This week's column was inspired, in part, by a snippet of one of my all-time favorite movies: "He's Just Not That Into You."
Here is the quote, spoken by Drew Barrymore, who plays Mary, an avid online dater having trouble getting in-person relationships off the ground:
"I had this guy leave me a voicemail at work, so I called him at home, and then he emailed me to my BlackBerry, and so I texted to his cell, and now you just have to go around checking all these different portals just to get rejected by seven different technologies. It's exhausting."
Although this film came out in 2009, Mary's point is even more relevant today, on the dating scene and elsewhere, too.
Consider, for example, the myriad of modalities you currently have to communicate with patients, physicians, colleagues, employees, job candidates, business associates or anyone else you interact with on behalf of your practice.
Each option has strengths and weaknesses, whether used alone or in combination with one another. When communicating with all of these techniques, think not only about which one is the right choice but also how you can best use each given modality:
In person: In today's tech-heavy world, the face-to-face conversation is often considered a dying art. Even doctors, who've always relied on in-person exchanges in the exam room, have had to learn to overcome communication barriers posed by having to type into an electronic medical record during visits. But successful executives have long espoused the value of "management by walking around."
Doug Conant, former president and CEO of the Campbell Soup Company, for example, took this management technique so seriously that he used a pedometer to track whether he reached his goal of taking 10,000 daily steps walking around the office and connecting with employees. Despite his busy schedule, Conant would spend about 30 minutes a day on these walks, which he squeezed in during varying parts of the work day, demonstrating to employees that he was actively working to be present with them.
While it doesn't always make sense to interrupt what another person is doing by initiating this facetime, don't overlook the potential impact and efficiency of handling some matters the old-fashioned way.
Handwritten note: I got a greeting card in the mail the other day--not for my birthday or a holiday--but just because. Because the person took the time to pick out a card, write in it with an actual pen, address it, find a stamp and go through all those other archaic steps, the message got through far more strongly than it would have via an email, text message or post on my Facebook wall.
Campbell's Conant agrees. According to a video created by Harvard Business Review, Conant wrote about 30,000 personal notes to employees in recognition of their contributions to the company during his 10 years as CEO for 20,000 employees around the world. The keys to making the notes work, he told HBR, was they were not gratuitous but called out specific employee actions he wanted to commend.
Phone: When well-done, automated phone systems can save employees and patients time. But beware the dreaded phone tree to educate patients about your office, and make sure your employees are trained to engage with callers in a reasonable, helpful way. When working to improve your practice's telephone service, experts advise to prioritize creating the right tone, using scripts to handle frequent scenarios and recognizing when it's appropriate for physicians to take calls directly.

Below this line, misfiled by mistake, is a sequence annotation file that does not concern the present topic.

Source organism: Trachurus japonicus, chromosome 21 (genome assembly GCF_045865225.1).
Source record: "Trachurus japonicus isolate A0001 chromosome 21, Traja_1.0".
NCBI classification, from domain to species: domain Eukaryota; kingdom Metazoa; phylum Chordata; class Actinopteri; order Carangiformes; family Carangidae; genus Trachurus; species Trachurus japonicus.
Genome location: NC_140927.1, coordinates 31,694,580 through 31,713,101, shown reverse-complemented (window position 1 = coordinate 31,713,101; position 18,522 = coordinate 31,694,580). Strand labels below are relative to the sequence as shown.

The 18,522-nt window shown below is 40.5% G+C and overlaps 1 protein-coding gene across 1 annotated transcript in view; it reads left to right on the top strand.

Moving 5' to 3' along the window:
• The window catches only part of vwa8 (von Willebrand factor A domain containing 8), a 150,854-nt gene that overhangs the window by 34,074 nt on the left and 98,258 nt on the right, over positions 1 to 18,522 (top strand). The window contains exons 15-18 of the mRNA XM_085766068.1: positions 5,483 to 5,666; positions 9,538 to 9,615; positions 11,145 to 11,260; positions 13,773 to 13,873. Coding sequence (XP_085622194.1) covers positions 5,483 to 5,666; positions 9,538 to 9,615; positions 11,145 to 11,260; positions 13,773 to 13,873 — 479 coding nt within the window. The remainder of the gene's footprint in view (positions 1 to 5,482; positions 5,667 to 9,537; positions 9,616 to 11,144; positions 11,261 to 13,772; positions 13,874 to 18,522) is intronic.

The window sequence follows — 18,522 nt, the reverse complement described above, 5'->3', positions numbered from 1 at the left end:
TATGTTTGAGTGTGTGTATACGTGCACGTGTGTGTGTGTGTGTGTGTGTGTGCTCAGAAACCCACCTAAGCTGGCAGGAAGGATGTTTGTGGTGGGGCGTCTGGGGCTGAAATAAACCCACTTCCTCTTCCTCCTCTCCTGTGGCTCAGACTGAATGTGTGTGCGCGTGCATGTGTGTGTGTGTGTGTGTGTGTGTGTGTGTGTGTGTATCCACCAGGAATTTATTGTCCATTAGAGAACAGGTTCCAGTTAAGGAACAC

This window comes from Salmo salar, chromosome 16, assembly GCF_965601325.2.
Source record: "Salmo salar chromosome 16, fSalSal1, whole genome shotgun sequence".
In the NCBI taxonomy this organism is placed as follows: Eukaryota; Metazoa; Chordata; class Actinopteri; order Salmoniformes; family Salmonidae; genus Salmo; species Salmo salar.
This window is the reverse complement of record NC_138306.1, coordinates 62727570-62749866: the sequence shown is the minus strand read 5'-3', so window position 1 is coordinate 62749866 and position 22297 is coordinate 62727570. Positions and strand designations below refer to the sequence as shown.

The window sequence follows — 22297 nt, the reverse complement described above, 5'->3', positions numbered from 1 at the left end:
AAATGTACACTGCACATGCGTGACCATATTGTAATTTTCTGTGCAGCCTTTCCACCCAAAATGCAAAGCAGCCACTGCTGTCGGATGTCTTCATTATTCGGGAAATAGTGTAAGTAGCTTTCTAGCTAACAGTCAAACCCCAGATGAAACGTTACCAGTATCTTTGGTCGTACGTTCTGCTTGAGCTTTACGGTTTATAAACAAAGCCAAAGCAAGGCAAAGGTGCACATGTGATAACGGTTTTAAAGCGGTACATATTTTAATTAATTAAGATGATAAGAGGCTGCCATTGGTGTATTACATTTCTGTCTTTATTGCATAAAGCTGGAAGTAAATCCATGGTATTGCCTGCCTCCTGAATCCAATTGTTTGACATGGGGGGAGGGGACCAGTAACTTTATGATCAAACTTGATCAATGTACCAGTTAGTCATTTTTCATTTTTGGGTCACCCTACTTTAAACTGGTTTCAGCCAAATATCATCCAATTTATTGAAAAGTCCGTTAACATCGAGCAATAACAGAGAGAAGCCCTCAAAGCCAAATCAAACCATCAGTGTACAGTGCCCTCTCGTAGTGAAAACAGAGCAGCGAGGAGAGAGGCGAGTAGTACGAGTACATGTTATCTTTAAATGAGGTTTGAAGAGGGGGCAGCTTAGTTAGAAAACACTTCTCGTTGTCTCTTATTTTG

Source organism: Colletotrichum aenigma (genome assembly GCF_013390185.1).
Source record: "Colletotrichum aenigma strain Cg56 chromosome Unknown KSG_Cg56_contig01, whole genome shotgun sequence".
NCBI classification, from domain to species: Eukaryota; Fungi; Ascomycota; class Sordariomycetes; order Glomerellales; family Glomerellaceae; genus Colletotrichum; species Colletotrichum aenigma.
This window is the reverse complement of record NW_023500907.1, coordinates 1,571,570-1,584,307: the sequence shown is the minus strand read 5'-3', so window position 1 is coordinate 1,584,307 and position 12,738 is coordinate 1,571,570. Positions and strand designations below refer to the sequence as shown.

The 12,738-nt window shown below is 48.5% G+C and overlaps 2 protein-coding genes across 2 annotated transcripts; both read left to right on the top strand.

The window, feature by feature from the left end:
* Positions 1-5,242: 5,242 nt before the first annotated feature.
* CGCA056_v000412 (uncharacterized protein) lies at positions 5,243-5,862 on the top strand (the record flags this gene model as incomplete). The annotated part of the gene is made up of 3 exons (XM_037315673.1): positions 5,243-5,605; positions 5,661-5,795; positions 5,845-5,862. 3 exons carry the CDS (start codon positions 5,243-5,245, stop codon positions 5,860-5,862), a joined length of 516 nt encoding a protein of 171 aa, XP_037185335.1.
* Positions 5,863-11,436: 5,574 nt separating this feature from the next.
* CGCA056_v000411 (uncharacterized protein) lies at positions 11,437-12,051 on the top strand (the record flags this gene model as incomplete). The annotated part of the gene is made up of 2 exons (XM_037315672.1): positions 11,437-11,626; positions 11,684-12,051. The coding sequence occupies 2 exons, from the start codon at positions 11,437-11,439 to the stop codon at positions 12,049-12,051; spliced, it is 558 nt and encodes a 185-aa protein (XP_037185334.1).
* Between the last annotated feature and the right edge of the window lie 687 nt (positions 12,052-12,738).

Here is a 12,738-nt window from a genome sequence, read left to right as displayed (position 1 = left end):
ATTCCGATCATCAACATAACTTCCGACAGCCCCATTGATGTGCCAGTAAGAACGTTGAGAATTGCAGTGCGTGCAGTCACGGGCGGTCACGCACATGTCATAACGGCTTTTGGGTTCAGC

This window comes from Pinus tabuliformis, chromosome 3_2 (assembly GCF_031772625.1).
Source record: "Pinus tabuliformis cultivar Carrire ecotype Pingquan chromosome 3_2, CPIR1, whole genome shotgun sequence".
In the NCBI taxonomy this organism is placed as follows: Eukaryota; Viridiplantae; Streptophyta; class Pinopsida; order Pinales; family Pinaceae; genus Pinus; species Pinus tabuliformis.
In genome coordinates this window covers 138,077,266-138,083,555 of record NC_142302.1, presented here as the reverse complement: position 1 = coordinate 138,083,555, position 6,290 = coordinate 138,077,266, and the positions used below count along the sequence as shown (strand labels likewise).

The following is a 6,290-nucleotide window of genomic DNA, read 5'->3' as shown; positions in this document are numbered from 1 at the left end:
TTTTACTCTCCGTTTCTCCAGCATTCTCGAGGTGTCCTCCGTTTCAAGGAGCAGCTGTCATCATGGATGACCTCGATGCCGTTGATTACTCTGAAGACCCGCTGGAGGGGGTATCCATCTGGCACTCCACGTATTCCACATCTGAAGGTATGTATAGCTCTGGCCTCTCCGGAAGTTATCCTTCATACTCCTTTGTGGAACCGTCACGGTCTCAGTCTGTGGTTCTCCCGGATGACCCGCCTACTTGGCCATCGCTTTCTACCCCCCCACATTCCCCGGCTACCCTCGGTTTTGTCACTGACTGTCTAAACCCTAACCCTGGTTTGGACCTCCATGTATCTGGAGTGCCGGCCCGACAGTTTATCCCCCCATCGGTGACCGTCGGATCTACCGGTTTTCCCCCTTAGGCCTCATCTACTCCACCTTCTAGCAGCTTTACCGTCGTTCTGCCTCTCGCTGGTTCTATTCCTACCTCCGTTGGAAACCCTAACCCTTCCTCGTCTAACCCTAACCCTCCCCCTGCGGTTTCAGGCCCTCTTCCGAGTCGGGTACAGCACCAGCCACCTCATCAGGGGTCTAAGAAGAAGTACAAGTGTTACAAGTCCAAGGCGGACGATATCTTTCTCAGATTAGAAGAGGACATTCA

Patient portal: While more practices are embracing this technology, there's always room to optimize. For starters, be sure your physicians are competent with the system you're using and comfortable recommending it to patients. If patients don't get the sense that their doctors want them to use the portal, or they don't hear about it, they're unlikely to sign up and/or use it. And when you're setting up or upgrading your system, consider listening to your patients and considering their what they want a patient portals to do.
Email/secure messaging: This week, we ran a top story describing the ways secure email messaging with patients benefits practices. But when choosing your communication technique and crafting your messages to colleagues, to keep in mind factors such as:
- the urgency of your message
- the other person's communication style
- the complexity of your message and the likely response
- the sensitivity of the conversation
- how fast you want to hear back
- any areas of potential ambiguity, including your intended tone
Text message: While a small subset of physicians have formed a satisfactory way to use text messaging with patients, how you use SMS technology with employees, coworkers or business associates should be evaluated carefully on a case-by-case basis. Simply put, some people prefer text messages to any other kind of communication. Others despise it. You have to find out which camp your recipient is in before you'll have any success in transmitting and receiving the information you need via text or otherwise.
Social media: As a communication tool, social media has probably equal number caveats as it does benefits. Pay attention to whom you're talking to, what your message is, and whether Facebook, LinkedIn and Twitter are truly where these conversations belong.
Most importantly, whatever communication technique you choose, try to make it the one that's most likely to engage the person on the other end--so that neither of you end up feeling rejected at all. - Deb (@PracticeMgt)
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